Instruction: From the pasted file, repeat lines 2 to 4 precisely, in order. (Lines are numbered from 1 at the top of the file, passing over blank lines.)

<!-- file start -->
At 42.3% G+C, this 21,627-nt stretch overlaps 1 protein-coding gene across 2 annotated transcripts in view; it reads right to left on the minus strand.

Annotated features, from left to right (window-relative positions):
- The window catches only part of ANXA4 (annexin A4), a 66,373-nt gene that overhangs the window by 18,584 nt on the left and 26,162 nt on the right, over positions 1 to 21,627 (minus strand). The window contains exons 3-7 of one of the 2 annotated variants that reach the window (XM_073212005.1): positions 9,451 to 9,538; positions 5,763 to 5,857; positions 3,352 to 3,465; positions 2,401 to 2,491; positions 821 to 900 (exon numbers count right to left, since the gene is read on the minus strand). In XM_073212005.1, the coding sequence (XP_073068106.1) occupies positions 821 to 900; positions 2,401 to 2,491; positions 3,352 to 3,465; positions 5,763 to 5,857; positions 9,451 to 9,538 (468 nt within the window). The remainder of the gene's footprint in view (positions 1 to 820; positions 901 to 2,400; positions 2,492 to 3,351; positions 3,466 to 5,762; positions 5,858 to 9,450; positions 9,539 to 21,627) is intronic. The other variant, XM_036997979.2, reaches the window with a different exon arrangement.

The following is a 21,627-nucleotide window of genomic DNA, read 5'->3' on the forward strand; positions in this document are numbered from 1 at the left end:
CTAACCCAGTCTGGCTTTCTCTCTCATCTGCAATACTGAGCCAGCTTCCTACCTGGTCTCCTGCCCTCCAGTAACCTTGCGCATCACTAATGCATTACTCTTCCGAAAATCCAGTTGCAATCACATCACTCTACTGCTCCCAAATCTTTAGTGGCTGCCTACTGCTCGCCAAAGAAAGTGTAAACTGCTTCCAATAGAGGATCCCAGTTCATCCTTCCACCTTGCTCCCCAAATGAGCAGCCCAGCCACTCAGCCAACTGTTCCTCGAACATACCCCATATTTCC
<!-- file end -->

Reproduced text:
Annotated features, from left to right (window-relative positions):
- The window catches only part of ANXA4 (annexin A4), a 66,373-nt gene that overhangs the window by 18,584 nt on the left and 26,162 nt on the right, over positions 1 to 21,627 (minus strand). The window contains exons 3-7 of one of the 2 annotated variants that reach the window (XM_073212005.1): positions 9,451 to 9,538; positions 5,763 to 5,857; positions 3,352 to 3,465; positions 2,401 to 2,491; positions 821 to 900 (exon numbers count right to left, since the gene is read on the minus strand). In XM_073212005.1, the coding sequence (XP_073068106.1) occupies positions 821 to 900; positions 2,401 to 2,491; positions 3,352 to 3,465; positions 5,763 to 5,857; positions 9,451 to 9,538 (468 nt within the window). The remainder of the gene's footprint in view (positions 1 to 820; positions 901 to 2,400; positions 2,492 to 3,351; positions 3,466 to 5,762; positions 5,858 to 9,450; positions 9,539 to 21,627) is intronic. The other variant, XM_036997979.2, reaches the window with a different exon arrangement.

The following is a 21,627-nucleotide window of genomic DNA, read 5'->3' on the forward strand; positions in this document are numbered from 1 at the left end: